SOY LUBRICANTS: HIGHER VISCOSITY, LOWER EVAPORATION LOSS AND GREAT POTENTIAL
Addressing Current Needs
The market for soybean oil in lubricants is driven by a combination of economics performance issues and environmental concerns. Petroleum or mineral-based oils have historically been, and will likely continue to be, the economical choice for many manufacturers to satisfy performance, logistic and cost targets in many applications. Understanding this, the United Soybean Board (USB) and soybean checkoff have invested in research of soy-based technology to complement petroleum products in significant segments of the lubricants market.
The need for readily high-performing and low-toxic lubricants in environmentally sensitive areas has been recognized, and growing regulatory pressure to reduce or eliminate certain emissions of petroleum lubricants should encourage increased incorporation of soy-based oils. Soy-based lubricants, such as all-purpose lubricants, crankcase oils, hydraulic fluids, bar and chain oils, metal working fluids, dielectric fluids, and others are beginning to capture a significant share of this emerging market segment.
Soybean oil will continue to compete with other vegetable oils and synthetic lubricants for a share of the emerging renewable lubricant market. Soybean oil is price competitive and will be the product of choice as it meets customer performance requirements.
When compared with mineral-oil-lubricant basestocks, soy-based lubricants have the following advantages: higher viscosity index, lower evaporation loss and a potential to enhance lubricity, which could lead to improved energy efficiency. Vegetable oils, including soybean oil, do have performance limitations in some uses, particularly in thermal, oxidative and hydrolytic stability, but these problems can be alleviated through oil modification.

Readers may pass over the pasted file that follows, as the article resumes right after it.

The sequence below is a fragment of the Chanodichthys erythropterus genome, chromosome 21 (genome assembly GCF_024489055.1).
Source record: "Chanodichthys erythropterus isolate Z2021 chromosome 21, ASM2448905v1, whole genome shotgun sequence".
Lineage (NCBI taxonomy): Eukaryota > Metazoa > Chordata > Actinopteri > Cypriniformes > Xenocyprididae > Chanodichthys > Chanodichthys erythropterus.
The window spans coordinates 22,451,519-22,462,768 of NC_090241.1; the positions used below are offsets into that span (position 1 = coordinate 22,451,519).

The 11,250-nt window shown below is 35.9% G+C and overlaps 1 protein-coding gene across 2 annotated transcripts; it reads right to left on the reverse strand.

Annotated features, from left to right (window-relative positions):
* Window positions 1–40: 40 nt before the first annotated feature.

Soy-based lubricants are making great strides. Examples of soybean oil lubricant success include Cargill’s efforts to develop and market Envirotemp FR3, a soy-based transformer fluid. The renewable transformer fluid is being used in electrical transformers throughout the world and tests have shown the product has the potential to extend transformer power life three to four times that of petroleum-based mineral oils.
New High Oleic Varieties
The introduction of new soybean varieties, which contain a high percentage of oleic acid and are lower in saturated and polyunsaturated fats, has the potential to increase soybean oil use in lubricants. High Oleic Soybean Oil (HOSO) is naturally more stable than conventional soybean oil, reducing the need for antioxidants and other expensive additives. HOSO also is more readily modified chemically into synthetic lubricant basestocks, which will compete directly with polyalphaolefins and synthetic esters in lubricant use.
Exploring Future Opportunities
Growing regulatory impacts on lubricants should create more use of biobased lubricants in the United States over the next five to 10 years. The soybean oil industry will follow this effort, providing information on the availability and performance of soy-based lubricants.
Life cycle assessment studies show environmental benefits for manufacturers using soy feedstock, including: lower carbon dioxide emissions during production; less energy production costs; lower VOC content of products; reduced exposure to toxic chemicals; and supply chain sustainability.
If renewable oils are desired as lubricants, the availability of enhanced soy, coupled with its price advantage over other vegetable oils and synthetics, will make it a logical substitute for mineral oils in appropriate market segments.